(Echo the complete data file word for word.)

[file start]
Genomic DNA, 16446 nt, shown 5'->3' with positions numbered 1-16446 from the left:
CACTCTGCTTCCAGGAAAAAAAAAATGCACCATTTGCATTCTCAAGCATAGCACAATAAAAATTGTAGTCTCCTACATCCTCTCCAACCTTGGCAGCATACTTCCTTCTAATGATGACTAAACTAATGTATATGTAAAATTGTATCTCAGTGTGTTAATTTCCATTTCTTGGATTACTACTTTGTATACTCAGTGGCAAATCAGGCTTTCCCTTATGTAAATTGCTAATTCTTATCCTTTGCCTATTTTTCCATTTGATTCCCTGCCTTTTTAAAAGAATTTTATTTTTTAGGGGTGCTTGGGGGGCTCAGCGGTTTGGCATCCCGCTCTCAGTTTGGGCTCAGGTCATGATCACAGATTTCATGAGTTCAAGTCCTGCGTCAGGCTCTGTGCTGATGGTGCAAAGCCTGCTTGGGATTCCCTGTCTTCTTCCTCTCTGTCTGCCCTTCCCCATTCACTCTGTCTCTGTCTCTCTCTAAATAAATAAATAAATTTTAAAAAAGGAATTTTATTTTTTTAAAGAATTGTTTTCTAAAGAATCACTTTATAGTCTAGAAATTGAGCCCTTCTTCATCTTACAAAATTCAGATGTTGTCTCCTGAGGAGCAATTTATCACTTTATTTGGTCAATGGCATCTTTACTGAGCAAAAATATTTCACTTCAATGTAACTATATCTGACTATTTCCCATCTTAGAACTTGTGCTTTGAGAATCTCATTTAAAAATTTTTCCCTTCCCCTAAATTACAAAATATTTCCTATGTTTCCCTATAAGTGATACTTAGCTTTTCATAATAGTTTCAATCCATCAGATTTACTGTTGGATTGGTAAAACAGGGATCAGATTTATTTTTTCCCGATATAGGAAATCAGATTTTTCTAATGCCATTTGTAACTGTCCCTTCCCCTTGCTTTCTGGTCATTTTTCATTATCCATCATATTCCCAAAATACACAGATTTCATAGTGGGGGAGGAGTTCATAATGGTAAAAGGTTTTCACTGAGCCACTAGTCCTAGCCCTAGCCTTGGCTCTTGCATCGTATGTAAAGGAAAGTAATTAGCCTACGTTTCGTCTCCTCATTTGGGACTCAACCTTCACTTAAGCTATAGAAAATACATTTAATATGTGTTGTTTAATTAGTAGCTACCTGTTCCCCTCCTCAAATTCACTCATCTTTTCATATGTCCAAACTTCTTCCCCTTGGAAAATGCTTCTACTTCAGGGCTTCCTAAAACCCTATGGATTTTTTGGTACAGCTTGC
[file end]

Genomic DNA, 16446 nt, shown 5'->3' with positions numbered 1-16446 from the left:
CACTCTGCTTCCAGGAAAAAAAAAATGCACCATTTGCATTCTCAAGCATAGCACAATAAAAATTGTAGTCTCCTACATCCTCTCCAACCTTGGCAGCATACTTCCTTCTAATGATGACTAAACTAATGTATATGTAAAATTGTATCTCAGTGTGTTAATTTCCATTTCTTGGATTACTACTTTGTATACTCAGTGGCAAATCAGGCTTTCCCTTATGTAAATTGCTAATTCTTATCCTTTGCCTATTTTTCCATTTGATTCCCTGCCTTTTTAAAAGAATTTTATTTTTTAGGGGTGCTTGGGGGGCTCAGCGGTTTGGCATCCCGCTCTCAGTTTGGGCTCAGGTCATGATCACAGATTTCATGAGTTCAAGTCCTGCGTCAGGCTCTGTGCTGATGGTGCAAAGCCTGCTTGGGATTCCCTGTCTTCTTCCTCTCTGTCTGCCCTTCCCCATTCACTCTGTCTCTGTCTCTCTCTAAATAAATAAATAAATTTTAAAAAAGGAATTTTATTTTTTTAAAGAATTGTTTTCTAAAGAATCACTTTATAGTCTAGAAATTGAGCCCTTCTTCATCTTACAAAATTCAGATGTTGTCTCCTGAGGAGCAATTTATCACTTTATTTGGTCAATGGCATCTTTACTGAGCAAAAATATTTCACTTCAATGTAACTATATCTGACTATTTCCCATCTTAGAACTTGTGCTTTGAGAATCTCATTTAAAAATTTTTCCCTTCCCCTAAATTACAAAATATTTCCTATGTTTCCCTATAAGTGATACTTAGCTTTTCATAATAGTTTCAATCCATCAGATTTACTGTTGGATTGGTAAAACAGGGATCAGATTTATTTTTTCCCGATATAGGAAATCAGATTTTTCTAATGCCATTTGTAACTGTCCCTTCCCCTTGCTTTCTGGTCATTTTTCATTATCCATCATATTCCCAAAATACACAGATTTCATAGTGGGGGAGGAGTTCATAATGGTAAAAGGTTTTCACTGAGCCACTAGTCCTAGCCCTAGCCTTGGCTCTTGCATCGTATGTAAAGGAAAGTAATTAGCCTACGTTTCGTCTCCTCATTTGGGACTCAACCTTCACTTAAGCTATAGAAAATACATTTAATATGTGTTGTTTAATTAGTAGCTACCTGTTCCCCTCCTCAAATTCACTCATCTTTTCATATGTCCAAACTTCTTCCCCTTGGAAAATGCTTCTACTTCAGGGCTTCCTAAAACCCTATGGATTTTTTGGTACAGCTTGC